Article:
The severity of the pain was self-assessed by using a linear visual analogue scale (VAS). The VAS is one of the most frequently used measures to determine subjective pain intensity in chronic pain patients. It is explained to the patients as:0 means no pain whatsoever and 10 means worst possible pain(10).
The Neck Disability Index (NDI) was used to evaluate the self-rated disability of patients with neck pain(11). Each question of the NDI is rated on a scale of 0 to 5 points, while the overall NDI ranges from 0 to 50 points. Higher NDI scores reflect that that the patient has higher perceived disability due to neck pain.
The Bournemouth Questionnaire for neck (BQN) disability is a reliable and responsive short-form tool used to evaluate patients’ neck conditions with questions about pain, disability and psychosocial issues(12). The BQN covers 7 fields: pain, physical function (inadequacy of daily life activities (ADL), disability in social activities, anxiety, depression, avoidance of work-related fear (at home and at work) and pain control. Higher BQN scores reflect higher severity and greater impact on a patient’s life. Highest possible score is 70 points.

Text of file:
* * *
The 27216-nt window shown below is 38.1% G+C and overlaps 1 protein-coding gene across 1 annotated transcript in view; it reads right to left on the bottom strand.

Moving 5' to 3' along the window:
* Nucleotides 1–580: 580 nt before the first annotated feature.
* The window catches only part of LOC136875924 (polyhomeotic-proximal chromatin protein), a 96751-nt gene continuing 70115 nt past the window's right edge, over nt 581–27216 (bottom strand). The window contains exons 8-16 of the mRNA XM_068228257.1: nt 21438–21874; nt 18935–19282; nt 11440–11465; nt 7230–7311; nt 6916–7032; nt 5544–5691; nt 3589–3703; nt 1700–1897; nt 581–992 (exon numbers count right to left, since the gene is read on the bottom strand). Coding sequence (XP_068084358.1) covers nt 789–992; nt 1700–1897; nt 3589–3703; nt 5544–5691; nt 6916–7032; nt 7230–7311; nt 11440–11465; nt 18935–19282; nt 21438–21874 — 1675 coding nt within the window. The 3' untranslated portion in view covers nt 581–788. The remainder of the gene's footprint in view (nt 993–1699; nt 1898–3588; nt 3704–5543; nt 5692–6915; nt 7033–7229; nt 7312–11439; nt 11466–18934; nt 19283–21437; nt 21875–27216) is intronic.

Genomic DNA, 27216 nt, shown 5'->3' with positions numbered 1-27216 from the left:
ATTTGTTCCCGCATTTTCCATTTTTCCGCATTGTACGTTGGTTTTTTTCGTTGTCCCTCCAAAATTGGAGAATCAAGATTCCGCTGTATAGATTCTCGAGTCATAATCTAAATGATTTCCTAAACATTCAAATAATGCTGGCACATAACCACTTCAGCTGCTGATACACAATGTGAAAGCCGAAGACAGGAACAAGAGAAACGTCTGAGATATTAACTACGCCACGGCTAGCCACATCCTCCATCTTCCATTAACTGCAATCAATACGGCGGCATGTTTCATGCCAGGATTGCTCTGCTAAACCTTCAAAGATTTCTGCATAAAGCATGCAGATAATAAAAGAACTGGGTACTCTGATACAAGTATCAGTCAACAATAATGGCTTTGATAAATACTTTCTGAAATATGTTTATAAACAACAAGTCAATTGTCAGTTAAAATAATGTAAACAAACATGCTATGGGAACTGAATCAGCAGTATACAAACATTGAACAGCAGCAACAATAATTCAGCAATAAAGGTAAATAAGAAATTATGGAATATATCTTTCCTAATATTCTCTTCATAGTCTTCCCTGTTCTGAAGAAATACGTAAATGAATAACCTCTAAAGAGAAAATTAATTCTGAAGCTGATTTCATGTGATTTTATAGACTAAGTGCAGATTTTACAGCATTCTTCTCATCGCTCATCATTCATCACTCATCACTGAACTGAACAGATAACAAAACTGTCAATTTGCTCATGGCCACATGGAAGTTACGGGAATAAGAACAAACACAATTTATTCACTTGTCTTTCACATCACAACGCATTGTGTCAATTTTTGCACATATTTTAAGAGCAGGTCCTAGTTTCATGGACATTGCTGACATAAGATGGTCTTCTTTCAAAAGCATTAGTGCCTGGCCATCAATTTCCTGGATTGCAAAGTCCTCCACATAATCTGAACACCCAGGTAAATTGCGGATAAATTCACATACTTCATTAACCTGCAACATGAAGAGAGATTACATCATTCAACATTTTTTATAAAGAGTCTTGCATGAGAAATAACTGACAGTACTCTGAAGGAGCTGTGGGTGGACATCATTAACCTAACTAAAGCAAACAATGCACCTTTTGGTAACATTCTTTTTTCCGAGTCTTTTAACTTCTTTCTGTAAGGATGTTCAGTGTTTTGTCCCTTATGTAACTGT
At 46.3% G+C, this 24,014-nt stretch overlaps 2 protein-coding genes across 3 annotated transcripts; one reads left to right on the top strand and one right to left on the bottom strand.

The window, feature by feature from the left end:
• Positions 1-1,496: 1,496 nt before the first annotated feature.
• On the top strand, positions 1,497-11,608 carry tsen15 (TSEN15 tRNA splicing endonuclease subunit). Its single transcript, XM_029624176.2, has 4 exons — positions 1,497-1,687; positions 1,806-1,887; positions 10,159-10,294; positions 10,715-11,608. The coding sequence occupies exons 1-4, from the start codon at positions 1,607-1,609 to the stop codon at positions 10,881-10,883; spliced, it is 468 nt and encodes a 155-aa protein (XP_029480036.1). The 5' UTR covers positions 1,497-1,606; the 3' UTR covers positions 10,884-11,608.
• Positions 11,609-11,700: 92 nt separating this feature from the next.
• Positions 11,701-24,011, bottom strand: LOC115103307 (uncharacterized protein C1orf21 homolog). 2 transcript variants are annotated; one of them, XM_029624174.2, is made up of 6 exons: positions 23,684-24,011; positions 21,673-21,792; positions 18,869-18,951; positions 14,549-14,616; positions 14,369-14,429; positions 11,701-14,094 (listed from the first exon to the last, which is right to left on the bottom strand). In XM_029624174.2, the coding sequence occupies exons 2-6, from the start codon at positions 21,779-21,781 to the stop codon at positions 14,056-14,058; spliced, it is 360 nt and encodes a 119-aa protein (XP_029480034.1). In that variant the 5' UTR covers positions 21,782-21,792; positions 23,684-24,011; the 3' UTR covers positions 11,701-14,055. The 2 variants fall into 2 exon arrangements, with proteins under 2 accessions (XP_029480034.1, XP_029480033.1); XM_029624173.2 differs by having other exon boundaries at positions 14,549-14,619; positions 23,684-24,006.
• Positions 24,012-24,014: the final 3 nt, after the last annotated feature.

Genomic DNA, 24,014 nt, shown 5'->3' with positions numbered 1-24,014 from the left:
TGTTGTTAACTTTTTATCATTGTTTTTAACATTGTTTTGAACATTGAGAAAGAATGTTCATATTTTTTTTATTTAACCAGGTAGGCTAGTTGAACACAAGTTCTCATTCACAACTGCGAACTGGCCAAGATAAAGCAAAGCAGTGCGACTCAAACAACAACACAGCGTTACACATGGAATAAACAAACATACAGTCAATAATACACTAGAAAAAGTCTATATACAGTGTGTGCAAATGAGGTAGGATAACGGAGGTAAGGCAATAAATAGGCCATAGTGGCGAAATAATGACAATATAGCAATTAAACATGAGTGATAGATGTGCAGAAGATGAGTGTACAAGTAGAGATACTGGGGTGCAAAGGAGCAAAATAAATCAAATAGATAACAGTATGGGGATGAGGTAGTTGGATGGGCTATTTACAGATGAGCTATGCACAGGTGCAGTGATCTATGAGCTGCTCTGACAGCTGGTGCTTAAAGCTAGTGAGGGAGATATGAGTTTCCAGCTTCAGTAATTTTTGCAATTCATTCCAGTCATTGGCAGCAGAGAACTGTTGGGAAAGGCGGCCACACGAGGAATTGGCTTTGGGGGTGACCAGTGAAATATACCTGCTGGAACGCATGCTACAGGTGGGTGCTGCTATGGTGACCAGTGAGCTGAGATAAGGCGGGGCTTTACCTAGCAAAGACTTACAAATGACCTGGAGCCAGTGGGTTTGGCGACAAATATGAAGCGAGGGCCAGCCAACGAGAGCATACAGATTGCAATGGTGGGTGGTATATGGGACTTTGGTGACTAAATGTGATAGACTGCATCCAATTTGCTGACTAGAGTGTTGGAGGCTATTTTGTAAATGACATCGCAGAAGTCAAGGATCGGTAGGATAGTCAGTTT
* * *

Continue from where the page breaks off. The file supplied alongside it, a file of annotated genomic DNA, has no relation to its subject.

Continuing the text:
International Physical Activity Questionnaire (IPAQ) has been used to assess physical activity and to determine the level of activity (in minutes) during the last 7 days based on 4 intensity levels: 1) vigorous-intensity activities such as aerobics, 2) moderate-intensity activities such as leisure cycling, 3) walking, and 4) sitting(13).The following coefficients are applied before calculation to obtain overall activity: walking = 3.3 metabolic equivalents (MET), moderate intensity-physical activity = 4.0 MET, vigorous physical activity = 8.0 MET. Total physical activity is calculated and used as the final score. Lower IPAQ scores reflect physical inactivity.
Hospital Anxiety and Depression Index (HADS) was used to measure clinically significant anxiety and depressive symptoms in patients(14).HADS consists of 14 items that are separated into two subscales, anxiety and depression. Responses to each item are graded on a four-point scale, while the maximum score is 21 points for each subscale(anxiety and depression). Scores ranging from0 to 7 mean 'normal', 8 to 10 show borderline or mild anxiety/depression, while a score of 11 or higher is considered to demonstrate an considerable psychological morbidity in both subscales.